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19 Now we know that whatever the law says, it speaks to those who are under the law, so that every mouth may be silenced, and the whole world may be held accountable to God.


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19. Now we know, etc. Leaving the Gentiles, he distinctly addresses his words to the Jews; for he had a much more difficult work in subduing them, because they, though no less destitute of true righteousness than the Gentiles, yet covered themselves with the cloak of God’s covenant, as though it was a sufficient holiness to them to have been separated from the rest of the world by the election of God. And he indeed mentions those evasions which he well understood the Jews were ready to bring forward; for whatever was said in the law unfavorably of mankind, they usually applied to the Gentiles, as though they were exempt from the common condition of men, and no doubt they would have been so, had they not fallen from their own dignity. Hence, that no false conceit as to their own worthiness should be a hinderance to them, and that they might not confine to the Gentiles alone what applied to them in common with others, Paul here anticipates them, and shows, from what Scripture declares, that they were not only blended with the multitude, but that condemnation was peculiarly denounced on them. And we indeed see the discretion of the Apostle in undertaking to refute these objections; for to whom but to the Jews had the law been given, and to whose instruction but theirs ought it to have served? What then it states respecting others is as it were accidental; or as they say, παρεργον, an appendage; but it applies its teaching mainly to its own disciples.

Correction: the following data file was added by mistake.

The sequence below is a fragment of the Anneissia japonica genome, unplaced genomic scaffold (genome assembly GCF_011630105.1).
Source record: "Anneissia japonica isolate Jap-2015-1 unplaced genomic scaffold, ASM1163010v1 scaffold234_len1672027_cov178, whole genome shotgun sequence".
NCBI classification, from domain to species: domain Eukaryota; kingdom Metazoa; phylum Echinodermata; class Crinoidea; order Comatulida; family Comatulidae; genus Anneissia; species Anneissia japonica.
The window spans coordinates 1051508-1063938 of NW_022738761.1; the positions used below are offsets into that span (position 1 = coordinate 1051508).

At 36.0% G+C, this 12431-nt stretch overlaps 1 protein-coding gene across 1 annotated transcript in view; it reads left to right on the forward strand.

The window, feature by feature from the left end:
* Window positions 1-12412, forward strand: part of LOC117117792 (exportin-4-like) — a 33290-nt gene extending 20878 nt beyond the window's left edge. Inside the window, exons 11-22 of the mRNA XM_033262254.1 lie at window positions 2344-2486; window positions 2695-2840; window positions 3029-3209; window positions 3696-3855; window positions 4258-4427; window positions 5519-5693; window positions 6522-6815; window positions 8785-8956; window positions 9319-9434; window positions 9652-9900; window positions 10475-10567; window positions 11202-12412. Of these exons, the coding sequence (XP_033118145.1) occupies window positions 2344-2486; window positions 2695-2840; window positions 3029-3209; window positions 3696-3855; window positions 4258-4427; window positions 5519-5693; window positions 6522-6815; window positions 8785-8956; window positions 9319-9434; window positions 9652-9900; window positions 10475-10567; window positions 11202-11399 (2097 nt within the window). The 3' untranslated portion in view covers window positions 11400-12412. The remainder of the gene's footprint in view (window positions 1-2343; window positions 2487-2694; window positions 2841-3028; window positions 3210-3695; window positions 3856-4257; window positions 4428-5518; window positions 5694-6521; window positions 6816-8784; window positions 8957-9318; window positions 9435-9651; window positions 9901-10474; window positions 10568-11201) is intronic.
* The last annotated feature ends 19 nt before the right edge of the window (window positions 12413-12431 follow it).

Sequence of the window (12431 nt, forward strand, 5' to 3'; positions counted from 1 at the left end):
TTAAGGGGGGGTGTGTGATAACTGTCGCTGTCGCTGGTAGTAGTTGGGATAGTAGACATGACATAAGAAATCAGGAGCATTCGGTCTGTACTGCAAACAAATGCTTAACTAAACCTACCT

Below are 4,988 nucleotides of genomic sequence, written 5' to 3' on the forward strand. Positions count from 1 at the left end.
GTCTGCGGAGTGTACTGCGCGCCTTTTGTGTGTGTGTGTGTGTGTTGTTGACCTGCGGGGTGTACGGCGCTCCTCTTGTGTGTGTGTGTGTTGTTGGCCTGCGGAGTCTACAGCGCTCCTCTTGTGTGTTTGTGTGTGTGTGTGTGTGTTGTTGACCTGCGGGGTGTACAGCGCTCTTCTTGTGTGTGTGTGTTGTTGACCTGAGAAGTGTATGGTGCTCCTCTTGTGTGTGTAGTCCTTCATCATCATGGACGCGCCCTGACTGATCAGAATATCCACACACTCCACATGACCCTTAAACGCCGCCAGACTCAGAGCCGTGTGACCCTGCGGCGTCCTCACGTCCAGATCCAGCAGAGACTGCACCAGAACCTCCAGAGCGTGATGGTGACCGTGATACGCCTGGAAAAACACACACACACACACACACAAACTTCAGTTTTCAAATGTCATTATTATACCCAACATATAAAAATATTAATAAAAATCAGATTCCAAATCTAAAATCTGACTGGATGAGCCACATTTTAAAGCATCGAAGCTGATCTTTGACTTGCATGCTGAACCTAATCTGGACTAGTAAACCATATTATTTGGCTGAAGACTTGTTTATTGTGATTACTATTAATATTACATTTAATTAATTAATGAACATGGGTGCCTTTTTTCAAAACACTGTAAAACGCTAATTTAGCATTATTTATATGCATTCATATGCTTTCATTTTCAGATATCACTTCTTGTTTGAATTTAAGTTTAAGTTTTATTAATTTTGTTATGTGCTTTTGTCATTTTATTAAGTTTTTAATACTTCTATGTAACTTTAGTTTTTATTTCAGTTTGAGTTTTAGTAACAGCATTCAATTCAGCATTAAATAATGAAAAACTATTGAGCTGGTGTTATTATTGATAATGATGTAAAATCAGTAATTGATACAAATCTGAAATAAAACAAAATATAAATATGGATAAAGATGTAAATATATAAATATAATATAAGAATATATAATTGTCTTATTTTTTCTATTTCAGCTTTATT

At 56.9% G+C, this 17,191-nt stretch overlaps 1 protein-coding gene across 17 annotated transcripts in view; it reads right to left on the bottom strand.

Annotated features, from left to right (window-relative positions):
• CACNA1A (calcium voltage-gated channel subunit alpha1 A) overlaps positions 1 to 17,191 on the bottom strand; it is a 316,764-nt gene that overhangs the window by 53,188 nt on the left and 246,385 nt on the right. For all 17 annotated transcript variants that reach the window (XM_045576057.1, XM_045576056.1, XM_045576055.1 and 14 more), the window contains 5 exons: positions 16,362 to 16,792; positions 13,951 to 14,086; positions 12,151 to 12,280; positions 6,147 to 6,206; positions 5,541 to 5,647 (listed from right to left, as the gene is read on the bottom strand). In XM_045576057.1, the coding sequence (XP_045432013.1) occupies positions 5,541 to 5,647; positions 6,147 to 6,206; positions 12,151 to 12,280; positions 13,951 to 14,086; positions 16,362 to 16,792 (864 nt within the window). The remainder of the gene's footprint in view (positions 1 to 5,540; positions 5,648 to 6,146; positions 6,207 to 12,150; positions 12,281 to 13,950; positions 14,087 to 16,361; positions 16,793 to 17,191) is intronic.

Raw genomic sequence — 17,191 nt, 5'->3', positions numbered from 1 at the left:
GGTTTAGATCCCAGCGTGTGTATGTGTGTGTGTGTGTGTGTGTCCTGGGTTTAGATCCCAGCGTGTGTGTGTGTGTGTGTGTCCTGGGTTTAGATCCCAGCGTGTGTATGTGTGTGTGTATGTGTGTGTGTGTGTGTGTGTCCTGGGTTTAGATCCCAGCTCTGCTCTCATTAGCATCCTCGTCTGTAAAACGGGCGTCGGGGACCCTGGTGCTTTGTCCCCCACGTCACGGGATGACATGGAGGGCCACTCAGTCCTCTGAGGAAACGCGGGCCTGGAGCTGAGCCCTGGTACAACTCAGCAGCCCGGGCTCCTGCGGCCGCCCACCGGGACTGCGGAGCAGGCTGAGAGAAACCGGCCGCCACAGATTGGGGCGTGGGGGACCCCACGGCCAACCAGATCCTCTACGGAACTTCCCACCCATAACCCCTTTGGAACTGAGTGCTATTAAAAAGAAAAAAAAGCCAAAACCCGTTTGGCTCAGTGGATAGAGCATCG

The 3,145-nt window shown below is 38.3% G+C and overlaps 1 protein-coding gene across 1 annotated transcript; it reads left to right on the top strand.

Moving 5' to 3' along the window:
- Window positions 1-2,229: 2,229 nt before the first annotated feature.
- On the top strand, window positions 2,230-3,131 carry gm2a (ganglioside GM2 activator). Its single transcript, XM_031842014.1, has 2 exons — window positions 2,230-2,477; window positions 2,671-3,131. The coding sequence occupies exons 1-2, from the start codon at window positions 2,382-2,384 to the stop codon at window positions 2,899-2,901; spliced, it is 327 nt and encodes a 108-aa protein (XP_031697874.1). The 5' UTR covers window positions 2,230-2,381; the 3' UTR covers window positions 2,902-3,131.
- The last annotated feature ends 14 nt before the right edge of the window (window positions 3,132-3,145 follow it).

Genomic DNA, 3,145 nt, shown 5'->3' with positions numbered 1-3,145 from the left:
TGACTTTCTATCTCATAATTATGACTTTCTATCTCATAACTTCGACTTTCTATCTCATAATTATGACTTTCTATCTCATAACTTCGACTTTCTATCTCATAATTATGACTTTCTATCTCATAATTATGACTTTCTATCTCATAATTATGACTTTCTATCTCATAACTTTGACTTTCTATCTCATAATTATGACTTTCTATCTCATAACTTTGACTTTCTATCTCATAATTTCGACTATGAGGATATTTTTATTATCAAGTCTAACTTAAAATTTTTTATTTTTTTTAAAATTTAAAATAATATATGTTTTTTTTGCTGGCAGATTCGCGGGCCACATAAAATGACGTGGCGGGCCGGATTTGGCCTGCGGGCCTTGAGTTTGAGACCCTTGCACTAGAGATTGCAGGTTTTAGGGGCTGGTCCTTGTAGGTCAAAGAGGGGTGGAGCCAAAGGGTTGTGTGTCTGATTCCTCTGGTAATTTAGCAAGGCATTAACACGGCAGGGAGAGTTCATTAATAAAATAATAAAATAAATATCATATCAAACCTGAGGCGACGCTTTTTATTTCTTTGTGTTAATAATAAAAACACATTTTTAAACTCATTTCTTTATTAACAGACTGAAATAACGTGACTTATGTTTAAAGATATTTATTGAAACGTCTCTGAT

Under the law He says that the Jews were those to whom the law was destined, it hence follows, that it especially regards them; and under the word law he includes also the Prophets, and so the whole of the Old Testament — That every mouth may be stopped, etc.; that is, that every evasion may be cut off, and every occasion for excuse. It is a metaphor taken from courts of law, where the accused, if he has anything to plead as a lawful defense, demands leave to speak, that he might clear himself from the things laid to his charge; but if he is convicted by his own conscience, he is silent, and without saying a word waits for his condemnation, being even already by his own silence condemned. Of the same meaning is this saying in Job 40:4, “I will lay my hand on my mouth.” He indeed says, that though he was not altogether without some kind of excuse, he would yet cease to justify himself, and submit to the sentence of God. The next clause contains the explanation; for his mouth is stopped, who is so fast held by the sentence of condemnation, that he can by no means escape. According to another sense, to be silent before the Lord is to tremble at his majesty, and to stand mute, being astonished at his brightness. 105105     To see the force and meaning of this verse, we must bear in mind that the former part was said to prevent the Jews from evading the application of the preceding testimonies; and then the words “that every mouth,” etc., and “that all the world,” etc., were added, not so much to include the Gentiles, as to include the Jews, who thought themselves exempted. No doubt the Gentiles are included, but the special object of the Apostle evidently seems to prevent the Jews from supposing that they were not included. In no other way can the connection between the two parts of the verse be understood. — Ed.




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